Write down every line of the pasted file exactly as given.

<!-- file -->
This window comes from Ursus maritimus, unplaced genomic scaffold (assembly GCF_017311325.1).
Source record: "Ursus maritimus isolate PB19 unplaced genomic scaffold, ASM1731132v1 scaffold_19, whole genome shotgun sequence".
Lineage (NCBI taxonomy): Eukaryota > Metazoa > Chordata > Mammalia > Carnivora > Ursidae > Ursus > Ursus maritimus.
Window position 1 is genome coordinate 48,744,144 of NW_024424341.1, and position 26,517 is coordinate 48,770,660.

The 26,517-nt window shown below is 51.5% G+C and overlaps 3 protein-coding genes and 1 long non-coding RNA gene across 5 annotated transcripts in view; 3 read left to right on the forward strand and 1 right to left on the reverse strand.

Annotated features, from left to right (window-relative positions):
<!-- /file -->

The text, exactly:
This window comes from Ursus maritimus, unplaced genomic scaffold (assembly GCF_017311325.1).
Source record: "Ursus maritimus isolate PB19 unplaced genomic scaffold, ASM1731132v1 scaffold_19, whole genome shotgun sequence".
Lineage (NCBI taxonomy): Eukaryota > Metazoa > Chordata > Mammalia > Carnivora > Ursidae > Ursus > Ursus maritimus.
Window position 1 is genome coordinate 48,744,144 of NW_024424341.1, and position 26,517 is coordinate 48,770,660.

The 26,517-nt window shown below is 51.5% G+C and overlaps 3 protein-coding genes and 1 long non-coding RNA gene across 5 annotated transcripts in view; 3 read left to right on the forward strand and 1 right to left on the reverse strand.

Annotated features, from left to right (window-relative positions):